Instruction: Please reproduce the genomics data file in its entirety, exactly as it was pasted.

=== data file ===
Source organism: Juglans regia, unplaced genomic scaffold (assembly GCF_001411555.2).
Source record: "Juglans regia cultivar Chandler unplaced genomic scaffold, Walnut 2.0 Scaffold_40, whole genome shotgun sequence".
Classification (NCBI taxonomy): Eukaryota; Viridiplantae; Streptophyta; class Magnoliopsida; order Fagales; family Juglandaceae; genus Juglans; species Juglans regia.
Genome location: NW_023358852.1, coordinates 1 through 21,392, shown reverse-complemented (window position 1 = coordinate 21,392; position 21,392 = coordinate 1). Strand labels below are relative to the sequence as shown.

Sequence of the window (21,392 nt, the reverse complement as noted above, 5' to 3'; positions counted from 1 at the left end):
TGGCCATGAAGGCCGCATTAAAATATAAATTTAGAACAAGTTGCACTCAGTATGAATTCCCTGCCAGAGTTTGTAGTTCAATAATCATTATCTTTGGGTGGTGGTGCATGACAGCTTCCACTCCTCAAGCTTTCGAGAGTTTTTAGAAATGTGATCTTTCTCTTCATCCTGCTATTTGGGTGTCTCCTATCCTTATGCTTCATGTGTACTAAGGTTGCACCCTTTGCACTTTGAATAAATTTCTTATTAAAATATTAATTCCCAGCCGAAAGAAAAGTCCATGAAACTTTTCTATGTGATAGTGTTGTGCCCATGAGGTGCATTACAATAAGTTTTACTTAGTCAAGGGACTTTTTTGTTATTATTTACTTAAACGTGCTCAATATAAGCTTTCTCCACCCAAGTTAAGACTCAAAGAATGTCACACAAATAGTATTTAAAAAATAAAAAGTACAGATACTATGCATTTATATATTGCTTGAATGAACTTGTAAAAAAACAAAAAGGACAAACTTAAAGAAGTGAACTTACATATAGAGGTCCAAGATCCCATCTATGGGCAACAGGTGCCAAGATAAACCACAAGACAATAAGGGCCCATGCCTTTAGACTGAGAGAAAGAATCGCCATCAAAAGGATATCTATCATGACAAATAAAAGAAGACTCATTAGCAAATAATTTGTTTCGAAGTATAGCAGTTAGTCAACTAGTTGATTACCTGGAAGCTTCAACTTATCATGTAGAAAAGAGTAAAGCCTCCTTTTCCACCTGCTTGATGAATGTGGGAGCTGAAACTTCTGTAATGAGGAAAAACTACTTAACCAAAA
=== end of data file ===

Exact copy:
Source organism: Juglans regia, unplaced genomic scaffold (assembly GCF_001411555.2).
Source record: "Juglans regia cultivar Chandler unplaced genomic scaffold, Walnut 2.0 Scaffold_40, whole genome shotgun sequence".
Classification (NCBI taxonomy): Eukaryota; Viridiplantae; Streptophyta; class Magnoliopsida; order Fagales; family Juglandaceae; genus Juglans; species Juglans regia.
Genome location: NW_023358852.1, coordinates 1 through 21,392, shown reverse-complemented (window position 1 = coordinate 21,392; position 21,392 = coordinate 1). Strand labels below are relative to the sequence as shown.

Sequence of the window (21,392 nt, the reverse complement as noted above, 5' to 3'; positions counted from 1 at the left end):
TGGCCATGAAGGCCGCATTAAAATATAAATTTAGAACAAGTTGCACTCAGTATGAATTCCCTGCCAGAGTTTGTAGTTCAATAATCATTATCTTTGGGTGGTGGTGCATGACAGCTTCCACTCCTCAAGCTTTCGAGAGTTTTTAGAAATGTGATCTTTCTCTTCATCCTGCTATTTGGGTGTCTCCTATCCTTATGCTTCATGTGTACTAAGGTTGCACCCTTTGCACTTTGAATAAATTTCTTATTAAAATATTAATTCCCAGCCGAAAGAAAAGTCCATGAAACTTTTCTATGTGATAGTGTTGTGCCCATGAGGTGCATTACAATAAGTTTTACTTAGTCAAGGGACTTTTTTGTTATTATTTACTTAAACGTGCTCAATATAAGCTTTCTCCACCCAAGTTAAGACTCAAAGAATGTCACACAAATAGTATTTAAAAAATAAAAAGTACAGATACTATGCATTTATATATTGCTTGAATGAACTTGTAAAAAAACAAAAAGGACAAACTTAAAGAAGTGAACTTACATATAGAGGTCCAAGATCCCATCTATGGGCAACAGGTGCCAAGATAAACCACAAGACAATAAGGGCCCATGCCTTTAGACTGAGAGAAAGAATCGCCATCAAAAGGATATCTATCATGACAAATAAAAGAAGACTCATTAGCAAATAATTTGTTTCGAAGTATAGCAGTTAGTCAACTAGTTGATTACCTGGAAGCTTCAACTTATCATGTAGAAAAGAGTAAAGCCTCCTTTTCCACCTGCTTGATGAATGTGGGAGCTGAAACTTCTGTAATGAGGAAAAACTACTTAACCAAAA